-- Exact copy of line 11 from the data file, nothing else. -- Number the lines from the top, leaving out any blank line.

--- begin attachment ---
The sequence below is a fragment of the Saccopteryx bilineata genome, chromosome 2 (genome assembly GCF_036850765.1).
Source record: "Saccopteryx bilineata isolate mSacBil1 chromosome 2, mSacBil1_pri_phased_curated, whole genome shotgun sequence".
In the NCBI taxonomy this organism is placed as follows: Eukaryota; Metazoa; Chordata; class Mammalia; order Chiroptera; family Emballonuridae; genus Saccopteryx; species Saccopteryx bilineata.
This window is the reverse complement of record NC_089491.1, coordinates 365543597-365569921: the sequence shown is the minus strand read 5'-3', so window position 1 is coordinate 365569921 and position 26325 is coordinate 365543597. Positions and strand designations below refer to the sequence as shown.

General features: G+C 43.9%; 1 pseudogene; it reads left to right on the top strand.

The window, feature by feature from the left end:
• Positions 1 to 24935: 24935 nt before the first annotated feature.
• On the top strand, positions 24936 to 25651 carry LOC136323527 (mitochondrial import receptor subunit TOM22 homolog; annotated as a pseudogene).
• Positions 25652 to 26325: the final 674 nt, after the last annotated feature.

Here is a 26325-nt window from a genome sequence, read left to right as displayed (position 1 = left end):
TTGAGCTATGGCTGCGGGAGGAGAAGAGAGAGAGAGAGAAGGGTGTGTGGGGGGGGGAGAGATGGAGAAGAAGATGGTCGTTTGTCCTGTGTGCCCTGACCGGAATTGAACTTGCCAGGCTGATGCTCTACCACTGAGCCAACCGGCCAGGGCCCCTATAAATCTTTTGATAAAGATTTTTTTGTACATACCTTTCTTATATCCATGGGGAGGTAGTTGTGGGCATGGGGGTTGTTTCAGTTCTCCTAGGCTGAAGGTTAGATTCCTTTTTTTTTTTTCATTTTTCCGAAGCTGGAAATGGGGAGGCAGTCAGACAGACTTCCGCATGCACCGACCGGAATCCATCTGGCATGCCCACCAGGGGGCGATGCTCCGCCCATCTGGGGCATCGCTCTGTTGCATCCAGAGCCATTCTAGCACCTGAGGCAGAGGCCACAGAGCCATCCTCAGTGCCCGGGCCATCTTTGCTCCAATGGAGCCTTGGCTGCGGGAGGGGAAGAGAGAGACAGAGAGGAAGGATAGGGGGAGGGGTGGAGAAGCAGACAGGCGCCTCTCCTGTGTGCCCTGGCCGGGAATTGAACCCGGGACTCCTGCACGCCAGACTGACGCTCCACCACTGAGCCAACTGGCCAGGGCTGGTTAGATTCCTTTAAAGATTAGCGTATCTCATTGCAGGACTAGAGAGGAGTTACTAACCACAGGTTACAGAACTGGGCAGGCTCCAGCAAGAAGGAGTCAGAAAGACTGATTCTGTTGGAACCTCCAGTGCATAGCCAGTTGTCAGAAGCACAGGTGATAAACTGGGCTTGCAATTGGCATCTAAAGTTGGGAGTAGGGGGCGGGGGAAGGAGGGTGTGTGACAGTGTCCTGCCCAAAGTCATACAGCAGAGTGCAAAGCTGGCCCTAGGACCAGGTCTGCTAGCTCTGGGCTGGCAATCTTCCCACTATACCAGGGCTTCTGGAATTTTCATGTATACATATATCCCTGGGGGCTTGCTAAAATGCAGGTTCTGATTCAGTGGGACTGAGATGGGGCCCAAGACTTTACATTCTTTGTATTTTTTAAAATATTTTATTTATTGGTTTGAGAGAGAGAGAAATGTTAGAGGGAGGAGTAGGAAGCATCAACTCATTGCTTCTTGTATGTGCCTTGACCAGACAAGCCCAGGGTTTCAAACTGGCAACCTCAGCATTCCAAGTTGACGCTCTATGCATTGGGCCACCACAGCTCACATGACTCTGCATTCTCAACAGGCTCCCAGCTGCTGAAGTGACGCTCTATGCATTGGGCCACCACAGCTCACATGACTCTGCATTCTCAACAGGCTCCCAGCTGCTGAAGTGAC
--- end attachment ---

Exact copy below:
TTGAGCTATGGCTGCGGGAGGAGAAGAGAGAGAGAGAGAAGGGTGTGTGGGGGGGGGAGAGATGGAGAAGAAGATGGTCGTTTGTCCTGTGTGCCCTGACCGGAATTGAACTTGCCAGGCTGATGCTCTACCACTGAGCCAACCGGCCAGGGCCCCTATAAATCTTTTGATAAAGATTTTTTTGTACATACCTTTCTTATATCCATGGGGAGGTAGTTGTGGGCATGGGGGTTGTTTCAGTTCTCCTAGGCTGAAGGTTAGATTCCTTTTTTTTTTTTCATTTTTCCGAAGCTGGAAATGGGGAGGCAGTCAGACAGACTTCCGCATGCACCGACCGGAATCCATCTGGCATGCCCACCAGGGGGCGATGCTCCGCCCATCTGGGGCATCGCTCTGTTGCATCCAGAGCCATTCTAGCACCTGAGGCAGAGGCCACAGAGCCATCCTCAGTGCCCGGGCCATCTTTGCTCCAATGGAGCCTTGGCTGCGGGAGGGGAAGAGAGAGACAGAGAGGAAGGATAGGGGGAGGGGTGGAGAAGCAGACAGGCGCCTCTCCTGTGTGCCCTGGCCGGGAATTGAACCCGGGACTCCTGCACGCCAGACTGACGCTCCACCACTGAGCCAACTGGCCAGGGCTGGTTAGATTCCTTTAAAGATTAGCGTATCTCATTGCAGGACTAGAGAGGAGTTACTAACCACAGGTTACAGAACTGGGCAGGCTCCAGCAAGAAGGAGTCAGAAAGACTGATTCTGTTGGAACCTCCAGTGCATAGCCAGTTGTCAGAAGCACAGGTGATAAACTGGGCTTGCAATTGGCATCTAAAGTTGGGAGTAGGGGGCGGGGGAAGGAGGGTGTGTGACAGTGTCCTGCCCAAAGTCATACAGCAGAGTGCAAAGCTGGCCCTAGGACCAGGTCTGCTAGCTCTGGGCTGGCAATCTTCCCACTATACCAGGGCTTCTGGAATTTTCATGTATACATATATCCCTGGGGGCTTGCTAAAATGCAGGTTCTGATTCAGTGGGACTGAGATGGGGCCCAAGACTTTACATTCTTTGTATTTTTTAAAATATTTTATTTATTGGTTTGAGAGAGAGAGAAATGTTAGAGGGAGGAGTAGGAAGCATCAACTCATTGCTTCTTGTATGTGCCTTGACCAGACAAGCCCAGGGTTTCAAACTGGCAACCTCAGCATTCCAAGTTGACGCTCTATGCATTGGGCCACCACAGCTCACATGACTCTGCATTCTCAACAGGCTCCCAGCTGCTGAAGTGACGCTCTATGCATTGGGCCACCACAGCTCACATGACTCTGCATTCTCAACAGGCTCCCAGCTGCTGAAGTGAC